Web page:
—As seen in The Cambrian
Charlie was the kind of leader who wouldn’t say a bad word even when warranted.
He was my tap-dancing godfather who brought me into the world of volunteerism. Since then, my nonprofit/volunteer work has a promenade history that shimmies from agriculture to the underserved.
When Charlie lead a campaign for a man running for California’s assembly, he had some rough moments with the opposition. Charlie never yowled and cursed the way folks do today. Instead, he said something like, “Well, they must say what they must say to get their man elected.” And when Charlie worked to bring a state of the art hospital to our community and had a rough time with one of the other volunteers, he simply said, “That lady’s a pistol.”
Pistol was a polite synonym for a few bad words commonly used today.
Which brings me to this month’s subject. Opposite to my February post about difficult leaders, what can leaders do about difficult volunteers? You know, those pistols.
Volunteers are gold. But sometimes, volunteers shuffle in with other agendas, or they simply are so out of step with the nonprofit that they become a liability.
Volunteer problems can include sobriety, troublemaking, honesty issues, lack of people skills, dependability, and even personal hygiene. These are challenges that are not easy for a leader to choreograph a solution.
Most nonprofits have written standards. From my experience, however, those standards are filed in a 3-ring binder that is stuffed in a box stacked in a dusty storage shed. And because volunteers are the inner mechanics of most nonprofits, the volunteer that insist on his way or the highway, may have to hoof it to the highway.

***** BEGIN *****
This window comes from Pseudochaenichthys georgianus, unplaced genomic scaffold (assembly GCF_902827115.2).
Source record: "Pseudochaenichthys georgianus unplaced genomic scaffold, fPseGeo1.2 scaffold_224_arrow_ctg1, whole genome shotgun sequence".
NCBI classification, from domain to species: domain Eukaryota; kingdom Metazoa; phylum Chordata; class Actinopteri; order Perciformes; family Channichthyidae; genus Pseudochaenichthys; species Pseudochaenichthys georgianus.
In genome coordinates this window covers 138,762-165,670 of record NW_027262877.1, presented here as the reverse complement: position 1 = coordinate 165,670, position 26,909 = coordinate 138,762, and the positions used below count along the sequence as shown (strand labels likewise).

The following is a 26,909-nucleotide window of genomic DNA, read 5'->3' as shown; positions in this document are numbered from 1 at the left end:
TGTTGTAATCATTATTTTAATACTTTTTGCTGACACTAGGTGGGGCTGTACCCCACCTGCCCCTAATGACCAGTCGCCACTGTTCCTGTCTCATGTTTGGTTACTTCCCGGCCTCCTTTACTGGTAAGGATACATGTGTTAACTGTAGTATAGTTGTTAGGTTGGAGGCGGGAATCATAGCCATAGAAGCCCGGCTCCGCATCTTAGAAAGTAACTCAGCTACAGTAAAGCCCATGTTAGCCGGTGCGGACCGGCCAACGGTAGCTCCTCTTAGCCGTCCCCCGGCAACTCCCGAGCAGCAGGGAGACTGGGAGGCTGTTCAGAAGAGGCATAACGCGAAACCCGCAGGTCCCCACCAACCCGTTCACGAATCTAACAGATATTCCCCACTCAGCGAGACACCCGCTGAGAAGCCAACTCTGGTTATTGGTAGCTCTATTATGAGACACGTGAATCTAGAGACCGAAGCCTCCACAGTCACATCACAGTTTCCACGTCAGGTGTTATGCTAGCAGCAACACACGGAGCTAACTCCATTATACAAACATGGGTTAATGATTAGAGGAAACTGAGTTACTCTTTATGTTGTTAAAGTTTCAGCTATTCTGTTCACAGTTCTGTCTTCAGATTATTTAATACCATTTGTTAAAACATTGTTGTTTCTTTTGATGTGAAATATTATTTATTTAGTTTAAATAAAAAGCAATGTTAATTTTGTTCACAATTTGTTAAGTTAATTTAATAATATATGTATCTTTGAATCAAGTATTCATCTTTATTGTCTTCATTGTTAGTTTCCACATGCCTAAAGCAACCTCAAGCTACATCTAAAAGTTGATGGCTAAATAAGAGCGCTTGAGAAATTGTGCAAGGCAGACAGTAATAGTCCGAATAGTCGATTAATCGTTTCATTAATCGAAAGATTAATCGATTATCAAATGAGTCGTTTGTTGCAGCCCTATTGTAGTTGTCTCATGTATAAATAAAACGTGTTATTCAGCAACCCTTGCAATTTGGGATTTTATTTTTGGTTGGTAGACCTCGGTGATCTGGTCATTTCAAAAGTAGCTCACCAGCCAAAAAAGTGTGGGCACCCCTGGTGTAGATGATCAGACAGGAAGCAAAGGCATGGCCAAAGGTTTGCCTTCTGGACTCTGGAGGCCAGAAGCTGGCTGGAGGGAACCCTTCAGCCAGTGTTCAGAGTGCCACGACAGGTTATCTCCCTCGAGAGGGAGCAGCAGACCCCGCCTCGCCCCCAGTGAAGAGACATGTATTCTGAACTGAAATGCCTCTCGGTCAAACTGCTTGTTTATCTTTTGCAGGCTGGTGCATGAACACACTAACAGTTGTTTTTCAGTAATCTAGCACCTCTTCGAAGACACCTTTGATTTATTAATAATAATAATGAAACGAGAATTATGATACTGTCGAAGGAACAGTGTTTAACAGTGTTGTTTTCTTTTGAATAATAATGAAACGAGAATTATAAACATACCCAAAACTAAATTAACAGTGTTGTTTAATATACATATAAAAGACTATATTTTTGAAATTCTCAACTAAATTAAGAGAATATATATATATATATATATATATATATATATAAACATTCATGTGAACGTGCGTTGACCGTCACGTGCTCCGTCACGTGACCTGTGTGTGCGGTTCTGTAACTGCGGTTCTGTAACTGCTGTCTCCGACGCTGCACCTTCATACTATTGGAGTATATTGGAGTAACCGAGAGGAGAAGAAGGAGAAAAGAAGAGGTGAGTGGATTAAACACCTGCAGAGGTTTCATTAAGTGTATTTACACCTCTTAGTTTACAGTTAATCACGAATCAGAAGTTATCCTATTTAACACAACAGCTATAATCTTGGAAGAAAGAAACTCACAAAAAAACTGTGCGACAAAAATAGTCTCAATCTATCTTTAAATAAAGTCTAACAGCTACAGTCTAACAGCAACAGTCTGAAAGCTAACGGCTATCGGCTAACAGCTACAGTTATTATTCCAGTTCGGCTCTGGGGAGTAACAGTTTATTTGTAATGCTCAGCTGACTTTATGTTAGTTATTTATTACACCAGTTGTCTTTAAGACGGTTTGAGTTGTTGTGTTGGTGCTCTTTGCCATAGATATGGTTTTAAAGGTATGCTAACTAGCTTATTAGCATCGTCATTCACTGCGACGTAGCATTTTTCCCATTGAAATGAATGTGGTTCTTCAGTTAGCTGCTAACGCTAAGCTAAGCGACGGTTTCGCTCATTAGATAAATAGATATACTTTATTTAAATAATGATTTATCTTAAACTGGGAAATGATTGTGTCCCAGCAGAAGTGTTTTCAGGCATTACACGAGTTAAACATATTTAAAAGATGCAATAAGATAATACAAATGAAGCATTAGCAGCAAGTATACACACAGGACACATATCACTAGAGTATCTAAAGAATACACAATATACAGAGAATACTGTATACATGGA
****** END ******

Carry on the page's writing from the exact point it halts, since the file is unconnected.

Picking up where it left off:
I have condensed the following suggestions from Energize Inc., a website for leaders of volunteers. Apply as if this was a pas de deux in a delicate ballet:
Don’t ignore the problem. It may go underground and be more difficult to confront.
- “Fixing” volunteers will drain your energy, time and effectiveness and you will ignore the 98% of volunteers who are doing a great job.
- There are some nasty people. Savior is not in your job description. Time won’t fix everyone and in the meantime you’ll lose good people and possibly hurt some clients.
- Confront them carefully and calmly.
- “If I’m really the caring and all-accepting person I should be, I can handle them.” STOP IT! You are beginning to believe your own press clippings. You’re a volunteer administrator, not a saint. They are the problem, not you.
- If the volunteer becomes angry, so be it. You did what was best for the program and the people it serves.
Fortunately, difficult volunteers are the exception, not the rule. Not every volunteer can dance to the same rhythm as the rest of the volunteer line-up, so it may be a simple change of moves on the part of the leader to bring that volunteer to the front of the chorus line.